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Human and Economic Indicators - Shishmaref

Socio-economic | Shishmaref | Arctic Marine Access | Canadian Marine Access | Roads

Village of Shishmaref, North Alaska

The village of Shishmaref in N. Alaska, inhabited for 400 years, is facing evacuation due to rising temperatures, which are causing a reduction in sea ice, thawing of permafrost along the coast. The reduced sea ice allows higher storm surges to reach shore and thawing permafrost makes the shoreline more vulnerable to erosion. The town's homes, water system and infrastructure are being undermined.

Shoreline in village of Shishmaref, Alaska before storm Shoreline in village of Shishmaref, Alaska after storm
Village of Shishmaref, Alaska. Notice the trash can in the image on the left, before the storm, and in the image on the right, after the storm. Images courtesy of Nome Nugget Newspaper.

Sarichef Island (on which Shishmaref is located) is part of a dynamic, 100km-long barrier island chain that records human and environmental history spanning the past 2000 years - the oldest subaerial evidence for the formation of this system is about 1700 14c yr bp (see References, below). Erosion at Shishmaref is somewhat unique along the islands because of its fetch exposure and high tidal prism, relatively intense infrastructure development during the 20th century, and because of multiple shoreline defense structures emplaced since the 1970s.

Erosion rates along the island front exceed (and are not comparable with) those along adjacent sectors. Erosion is occurring along the entire island chain, but it is exacerbated at Sarichef Island in part because of the hydrographic impacts of hard armoring of a sandy shoreface and permafrostdegradation that is accelerated by infrastructure. Residents are experiencing the effects of coastal retreat on residential and commercial properties and there is a need to develop solutions, potentially including the difficult choice to abandon the island.

House on shoreline in Shishmaref, Alaska
"I went to school on the mainland, and when I came back, my house was gone. They moved it to the other side of the village, or it would've fallen in." Leona Goodhope, Shishmaref, Alaska (from ACIA).Image courtesy of Nome Nugget Newspaper.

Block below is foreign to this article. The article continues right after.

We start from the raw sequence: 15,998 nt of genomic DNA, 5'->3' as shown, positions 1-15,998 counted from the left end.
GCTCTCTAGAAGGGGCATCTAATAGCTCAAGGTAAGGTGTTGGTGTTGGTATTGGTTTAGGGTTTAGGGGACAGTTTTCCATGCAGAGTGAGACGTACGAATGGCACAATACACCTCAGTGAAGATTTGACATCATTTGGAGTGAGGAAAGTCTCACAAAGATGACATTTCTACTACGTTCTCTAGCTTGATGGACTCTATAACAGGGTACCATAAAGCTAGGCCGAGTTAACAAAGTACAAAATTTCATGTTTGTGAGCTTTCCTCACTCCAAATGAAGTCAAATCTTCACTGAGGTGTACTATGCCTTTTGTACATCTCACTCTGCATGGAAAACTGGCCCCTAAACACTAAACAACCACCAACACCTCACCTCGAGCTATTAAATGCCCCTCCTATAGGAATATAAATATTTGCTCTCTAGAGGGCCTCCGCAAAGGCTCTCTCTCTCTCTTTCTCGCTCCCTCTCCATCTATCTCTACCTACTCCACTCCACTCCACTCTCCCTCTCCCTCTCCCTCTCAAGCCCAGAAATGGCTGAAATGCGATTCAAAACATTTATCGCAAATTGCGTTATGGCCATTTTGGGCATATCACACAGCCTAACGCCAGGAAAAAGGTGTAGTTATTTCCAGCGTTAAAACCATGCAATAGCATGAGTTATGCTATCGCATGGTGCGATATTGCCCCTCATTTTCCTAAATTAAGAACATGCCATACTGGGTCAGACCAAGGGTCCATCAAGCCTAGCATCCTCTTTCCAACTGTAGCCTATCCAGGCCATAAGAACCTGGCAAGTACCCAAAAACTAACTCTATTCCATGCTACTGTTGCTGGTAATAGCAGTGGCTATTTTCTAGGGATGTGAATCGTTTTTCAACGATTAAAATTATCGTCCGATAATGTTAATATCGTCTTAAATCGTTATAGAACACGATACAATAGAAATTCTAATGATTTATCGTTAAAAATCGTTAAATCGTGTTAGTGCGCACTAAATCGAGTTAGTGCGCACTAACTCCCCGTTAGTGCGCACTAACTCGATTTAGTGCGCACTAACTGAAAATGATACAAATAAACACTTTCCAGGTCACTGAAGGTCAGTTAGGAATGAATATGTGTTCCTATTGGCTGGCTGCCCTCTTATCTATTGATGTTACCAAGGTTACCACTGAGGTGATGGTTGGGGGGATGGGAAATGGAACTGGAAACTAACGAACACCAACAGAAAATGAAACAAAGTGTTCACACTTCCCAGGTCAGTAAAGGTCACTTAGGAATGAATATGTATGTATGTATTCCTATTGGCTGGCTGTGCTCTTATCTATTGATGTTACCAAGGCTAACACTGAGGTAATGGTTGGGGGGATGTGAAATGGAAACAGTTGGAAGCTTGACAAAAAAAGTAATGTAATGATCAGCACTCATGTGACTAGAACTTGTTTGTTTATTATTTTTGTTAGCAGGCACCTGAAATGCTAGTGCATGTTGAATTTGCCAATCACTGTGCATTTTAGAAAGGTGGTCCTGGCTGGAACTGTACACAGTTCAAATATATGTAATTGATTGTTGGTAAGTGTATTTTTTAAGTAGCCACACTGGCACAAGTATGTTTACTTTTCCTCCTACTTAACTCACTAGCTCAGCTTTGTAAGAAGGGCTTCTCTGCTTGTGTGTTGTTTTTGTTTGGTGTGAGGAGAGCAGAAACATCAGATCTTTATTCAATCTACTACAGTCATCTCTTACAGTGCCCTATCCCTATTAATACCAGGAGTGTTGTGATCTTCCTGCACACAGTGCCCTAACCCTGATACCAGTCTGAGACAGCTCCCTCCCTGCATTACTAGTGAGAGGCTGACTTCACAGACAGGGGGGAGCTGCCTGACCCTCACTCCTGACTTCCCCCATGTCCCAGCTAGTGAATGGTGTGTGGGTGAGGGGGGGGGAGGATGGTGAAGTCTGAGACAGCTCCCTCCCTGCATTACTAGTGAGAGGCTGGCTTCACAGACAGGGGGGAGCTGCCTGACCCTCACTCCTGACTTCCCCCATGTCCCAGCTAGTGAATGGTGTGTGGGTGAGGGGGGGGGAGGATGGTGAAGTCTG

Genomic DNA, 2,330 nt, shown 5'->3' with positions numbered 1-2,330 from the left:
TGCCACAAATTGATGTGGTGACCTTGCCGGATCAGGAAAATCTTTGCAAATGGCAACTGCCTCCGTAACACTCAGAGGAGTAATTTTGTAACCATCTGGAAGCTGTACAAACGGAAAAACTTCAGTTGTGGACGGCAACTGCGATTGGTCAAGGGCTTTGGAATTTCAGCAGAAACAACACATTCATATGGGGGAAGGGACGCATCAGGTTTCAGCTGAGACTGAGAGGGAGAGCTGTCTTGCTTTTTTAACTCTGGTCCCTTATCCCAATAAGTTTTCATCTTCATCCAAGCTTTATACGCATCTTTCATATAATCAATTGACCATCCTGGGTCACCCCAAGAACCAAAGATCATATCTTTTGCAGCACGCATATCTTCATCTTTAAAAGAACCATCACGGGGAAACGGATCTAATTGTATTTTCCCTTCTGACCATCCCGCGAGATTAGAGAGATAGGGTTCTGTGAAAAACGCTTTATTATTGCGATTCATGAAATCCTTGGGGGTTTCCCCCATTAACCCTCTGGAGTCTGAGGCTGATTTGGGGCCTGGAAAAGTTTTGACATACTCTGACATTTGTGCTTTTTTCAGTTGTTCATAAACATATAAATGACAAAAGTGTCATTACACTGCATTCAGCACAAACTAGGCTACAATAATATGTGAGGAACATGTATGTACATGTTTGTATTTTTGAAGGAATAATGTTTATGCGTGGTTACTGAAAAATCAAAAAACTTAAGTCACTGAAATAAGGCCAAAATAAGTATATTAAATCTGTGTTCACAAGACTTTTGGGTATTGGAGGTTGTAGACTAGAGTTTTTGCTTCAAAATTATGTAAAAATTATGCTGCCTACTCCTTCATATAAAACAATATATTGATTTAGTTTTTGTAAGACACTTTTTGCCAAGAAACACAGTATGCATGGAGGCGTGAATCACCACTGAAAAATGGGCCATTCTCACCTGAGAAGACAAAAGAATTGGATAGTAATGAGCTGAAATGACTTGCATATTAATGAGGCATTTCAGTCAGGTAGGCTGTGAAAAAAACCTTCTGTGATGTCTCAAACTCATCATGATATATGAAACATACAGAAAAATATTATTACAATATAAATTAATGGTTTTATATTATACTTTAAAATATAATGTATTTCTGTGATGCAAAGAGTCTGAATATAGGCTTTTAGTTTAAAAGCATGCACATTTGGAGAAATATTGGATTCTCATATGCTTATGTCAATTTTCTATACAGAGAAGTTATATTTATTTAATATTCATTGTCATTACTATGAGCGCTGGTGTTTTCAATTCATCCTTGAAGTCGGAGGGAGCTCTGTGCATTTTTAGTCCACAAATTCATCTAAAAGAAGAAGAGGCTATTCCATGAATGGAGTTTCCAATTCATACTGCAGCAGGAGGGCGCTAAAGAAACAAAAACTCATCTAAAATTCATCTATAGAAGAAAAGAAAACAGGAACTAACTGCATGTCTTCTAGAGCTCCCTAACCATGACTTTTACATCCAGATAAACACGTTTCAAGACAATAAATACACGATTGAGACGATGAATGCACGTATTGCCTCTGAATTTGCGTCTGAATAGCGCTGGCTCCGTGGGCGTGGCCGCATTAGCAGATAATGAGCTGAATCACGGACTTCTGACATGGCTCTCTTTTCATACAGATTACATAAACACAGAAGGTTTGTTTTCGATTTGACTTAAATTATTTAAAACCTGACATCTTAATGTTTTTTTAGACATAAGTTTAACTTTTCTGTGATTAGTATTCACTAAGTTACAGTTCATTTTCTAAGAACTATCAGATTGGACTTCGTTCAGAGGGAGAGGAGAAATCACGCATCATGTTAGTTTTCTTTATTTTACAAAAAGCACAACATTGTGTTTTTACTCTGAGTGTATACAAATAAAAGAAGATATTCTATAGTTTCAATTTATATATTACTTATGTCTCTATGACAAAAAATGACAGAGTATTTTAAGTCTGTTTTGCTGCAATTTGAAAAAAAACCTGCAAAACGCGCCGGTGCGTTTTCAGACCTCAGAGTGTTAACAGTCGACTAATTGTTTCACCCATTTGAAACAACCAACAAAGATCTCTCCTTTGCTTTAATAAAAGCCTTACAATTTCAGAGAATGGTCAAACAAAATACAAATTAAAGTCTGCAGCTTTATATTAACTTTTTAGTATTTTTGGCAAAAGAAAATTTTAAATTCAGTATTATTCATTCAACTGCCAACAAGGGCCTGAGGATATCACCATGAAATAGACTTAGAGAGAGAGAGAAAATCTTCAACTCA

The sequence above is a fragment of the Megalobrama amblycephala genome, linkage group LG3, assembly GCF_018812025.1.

Sachs Harbour, Canadian North West Territories

"Dramatic changes being witnessed by the people of Sachs Harbour [Canada North West Territories]: exotic insects and animals have arrived on their island; the sea ice is thinner and further from the community, carrying with it the seals and polar bears upon which the people depend for food; and permafrost melting has caused an inland lake to drain into the ocean and foundations of the community’s buildings to shift and crumble. Life for the people of Sachs Harbour has become increasingly difficult and unpredictable." Community Adaptation and Sustainable Livelihoods


  • Jordan, J.W., and O.K. Mason, 1999. A 5000 year record of intertidal peat
    stratigraphy and sea- level change from northwest Alaska. Quaternary
    International 60:37-47
  • Jordan, J.W., 1989. Rhythmic berm ridge deposition on the coastal barriersof northern Seward Peninsula, Alaska. In: Coastal Sediment Mobility;Proceedings of the Eighth Symposium on Coastal Sedimentology, W.F. Tanner
    ed., Department of Geology, Florida State University, Tallahassee.
  • Jordan, J.W., 1987. Erosion characteristics and retreat rates along the
    north coast of Seward Peninsula. Chapter 7, In: Bering Land Bridge
    National Preserve: an Archeological Survey, J. Schaaf ed., National Park
    Service,Alaska Region, Anchorage.
  • Mason, O.K., J.W. Jordan, and L. Plug, 1995. Late Holocene storm and sea
    level history in the southern Chukchi Sea. In: C.W. Finkle ed., HoloceneCycles: Climate, Sea Level, and Sedimentation. Journal of CoastalResearch, Special Issue No. 17.
  • Mason, O.K. and J.W. Jordan, 1993. Heightened storminess and synchronoustruncation of northwest Alaska beach ridges. Quaternary Research, 40:55-69.

Find more information (references and websites)

Updated December 2006 with input from Dr. James W. Jordan, Antioch University, New England